Tuesday, February 9, 2016

Film Director Does Not Understand the US Criminal Justice System

In the "Keine scheisse, Sherlock" department, and to piggyback on the story below:

Kirby Dick, who wrote and directed The Hunting Ground, told ThinkProgress[,] “The criminal justice system resoundingly resides in favor of the perpetrator.”

Of course, it does Kirby Dick!  What part of "innocent until proven guilty beyond a reasonable doubt by competent evidence" do you not understand?  This is the standard that is supposed to prevent innocent men from languishing in prison for a crime they did not commit.

Quite a few years ago, law enforcement understood this concept and would start out by investigating all the facts of a case to determine if the allegations were true, so they could assist prosecutors in meeting this standard.  They had to start out by trying to prove that the allegations were true beyond a reasonable doubt.  They asked tough questions.  They gathered evidence.  They reconciled themselves to the premise that if an accused is guilty, then the investigator is his worst enemy, but if he is innocent, then the investigator is his best friend.

But, lately, law enforcement seems to act as if they maintain the attitude that if a man is accused, then law enforcement is his worst enemy regardless of guilt or innocence.  When they receive a statement from an alleged victim, then that's really all they need to arrest somebody.  If they ask tough questions that a defense attorney surely will ask, then they are called "victim blamers."  Instead, the sexual grievance industry demands that law enforcement "Start by Believing."  And, believe they do.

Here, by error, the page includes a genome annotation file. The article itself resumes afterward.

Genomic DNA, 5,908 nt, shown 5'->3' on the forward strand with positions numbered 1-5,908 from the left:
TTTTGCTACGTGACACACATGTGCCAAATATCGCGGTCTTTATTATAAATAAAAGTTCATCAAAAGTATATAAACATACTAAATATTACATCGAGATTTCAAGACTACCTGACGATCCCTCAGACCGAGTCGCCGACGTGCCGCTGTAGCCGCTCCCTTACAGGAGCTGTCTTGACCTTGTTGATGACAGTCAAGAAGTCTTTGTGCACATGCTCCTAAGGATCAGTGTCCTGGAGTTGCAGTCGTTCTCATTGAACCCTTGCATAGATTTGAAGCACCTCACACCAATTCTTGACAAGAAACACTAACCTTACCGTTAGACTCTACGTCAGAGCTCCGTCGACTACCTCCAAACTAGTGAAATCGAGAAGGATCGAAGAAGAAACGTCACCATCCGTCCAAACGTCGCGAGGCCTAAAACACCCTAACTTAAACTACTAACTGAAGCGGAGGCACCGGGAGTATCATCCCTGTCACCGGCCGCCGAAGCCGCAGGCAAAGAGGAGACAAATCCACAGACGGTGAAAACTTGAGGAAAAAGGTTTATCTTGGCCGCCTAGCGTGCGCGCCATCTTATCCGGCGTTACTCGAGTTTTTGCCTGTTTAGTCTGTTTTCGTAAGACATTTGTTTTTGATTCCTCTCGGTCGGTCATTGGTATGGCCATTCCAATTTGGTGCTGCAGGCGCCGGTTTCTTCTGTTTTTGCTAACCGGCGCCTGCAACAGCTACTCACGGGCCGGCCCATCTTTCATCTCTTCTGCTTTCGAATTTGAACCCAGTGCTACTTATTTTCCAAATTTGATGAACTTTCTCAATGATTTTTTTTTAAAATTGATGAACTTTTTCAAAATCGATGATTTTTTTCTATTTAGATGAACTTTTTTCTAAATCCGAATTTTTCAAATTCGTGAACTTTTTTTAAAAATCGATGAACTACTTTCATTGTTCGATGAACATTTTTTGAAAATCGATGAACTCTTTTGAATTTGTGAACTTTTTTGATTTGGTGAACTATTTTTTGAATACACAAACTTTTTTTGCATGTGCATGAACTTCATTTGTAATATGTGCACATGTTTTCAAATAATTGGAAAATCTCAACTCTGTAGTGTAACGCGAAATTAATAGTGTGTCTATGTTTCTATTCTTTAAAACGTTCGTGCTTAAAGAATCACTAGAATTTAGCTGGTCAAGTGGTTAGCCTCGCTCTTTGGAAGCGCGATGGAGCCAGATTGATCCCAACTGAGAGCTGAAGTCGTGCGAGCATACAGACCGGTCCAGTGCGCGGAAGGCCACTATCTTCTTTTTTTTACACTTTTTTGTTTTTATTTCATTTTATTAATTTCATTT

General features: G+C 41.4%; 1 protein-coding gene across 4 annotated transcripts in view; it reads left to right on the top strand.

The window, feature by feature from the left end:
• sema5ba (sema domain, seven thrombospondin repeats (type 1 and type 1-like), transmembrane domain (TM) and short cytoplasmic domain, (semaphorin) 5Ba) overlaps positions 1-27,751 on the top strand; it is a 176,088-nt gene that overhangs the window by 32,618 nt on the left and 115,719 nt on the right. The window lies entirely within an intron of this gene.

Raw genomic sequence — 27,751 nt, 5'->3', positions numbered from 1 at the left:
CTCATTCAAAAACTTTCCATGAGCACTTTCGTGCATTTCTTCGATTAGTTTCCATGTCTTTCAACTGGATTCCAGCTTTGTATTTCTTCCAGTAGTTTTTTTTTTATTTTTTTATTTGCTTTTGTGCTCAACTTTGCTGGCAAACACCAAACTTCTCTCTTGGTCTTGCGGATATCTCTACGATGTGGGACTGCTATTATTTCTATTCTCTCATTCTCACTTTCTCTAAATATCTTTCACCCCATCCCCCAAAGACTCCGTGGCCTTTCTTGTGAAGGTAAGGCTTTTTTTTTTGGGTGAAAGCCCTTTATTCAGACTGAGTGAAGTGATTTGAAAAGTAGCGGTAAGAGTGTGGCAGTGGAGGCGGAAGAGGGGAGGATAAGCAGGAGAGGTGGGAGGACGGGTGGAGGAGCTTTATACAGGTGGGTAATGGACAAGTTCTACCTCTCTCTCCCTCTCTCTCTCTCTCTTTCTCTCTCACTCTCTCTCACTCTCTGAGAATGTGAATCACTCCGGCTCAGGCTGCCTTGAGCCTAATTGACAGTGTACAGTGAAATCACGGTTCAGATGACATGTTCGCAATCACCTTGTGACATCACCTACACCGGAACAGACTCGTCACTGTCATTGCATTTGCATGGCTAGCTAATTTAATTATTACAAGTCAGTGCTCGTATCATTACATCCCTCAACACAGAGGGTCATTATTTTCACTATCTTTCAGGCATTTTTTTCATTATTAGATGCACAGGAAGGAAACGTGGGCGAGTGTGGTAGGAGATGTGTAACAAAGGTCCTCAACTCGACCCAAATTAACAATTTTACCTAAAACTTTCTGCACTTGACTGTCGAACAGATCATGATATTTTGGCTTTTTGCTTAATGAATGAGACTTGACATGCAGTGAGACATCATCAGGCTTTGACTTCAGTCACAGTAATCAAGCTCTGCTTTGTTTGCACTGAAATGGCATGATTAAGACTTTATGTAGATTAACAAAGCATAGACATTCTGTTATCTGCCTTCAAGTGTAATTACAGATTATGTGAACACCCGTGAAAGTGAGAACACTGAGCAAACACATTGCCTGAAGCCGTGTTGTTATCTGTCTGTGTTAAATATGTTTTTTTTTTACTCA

"Start by Believing" gives bad cops an excuse to be lazy, and their departments are paid to be lazy.  When the number of sexual assaults prosecuted in a jurisdiction increase, then that means they get more grant money from the Violence Against Women Act, which has contributed over $6 billion in grants since it was passed in 1994.  So, why fight the system?  If a thorough investigation yields less cases, then that means less money, so whatever you do as investigator, don't look for evidence that proves innocence! 

And there is a dearth of people who lobby or advocate for the rights of the falsely accused in Congress.  The only politician I have even heard speak of the due process rights of the Accused was Marco Rubio in reference to college disciplinary boards, and a state legislator in Georgia.

So, what happens when a government places immense political pressure on prosecutors to prosecute every offense and reduce the "favoritism" shown to the accused in the justice system?  You get cases like this one in the UK.  You get one of many courts-martial like this one in the military involving Airman Brandon Wright, or this one involving a woman with the initials "B.S." who said she was on top, fellated the convicted while on his back, and enjoyed the sex the night it happened, or this one involving Major Kit MartinYou get cases like this one, where the accused is not cleared by law enforcement, even after DNA excluded him as the victim's rapist, and the victim gets murdered by the actual rapist.  These are cases that a high school student could show that the accused is the falsely accused.

So, yes, Kirby Dick, our system of justice is resoundingly in favor of the accused because it is supposed to make law enforcement search for the truth, which on many occasions is that the accuser is lying or mistaken.   It strengthens our system by ensuring that prosecutors have the evidence they need to prove the accused is guilty beyond a reasonable doubt, so they may become the convicted.  Quite simply, convictions should be based on evidence, not the prosecutor's rhetoric.

And while I'm at it, Kirby, did you actually read Ariana Klay's Court-martial transcripts before you gave her a starring role as one of your victims in "The Invisible War"?  If not, then you are about as lazy at directing "documentaries" as cops are at investigating sexual assault nowadays.  Although, you are one heck of an advocate.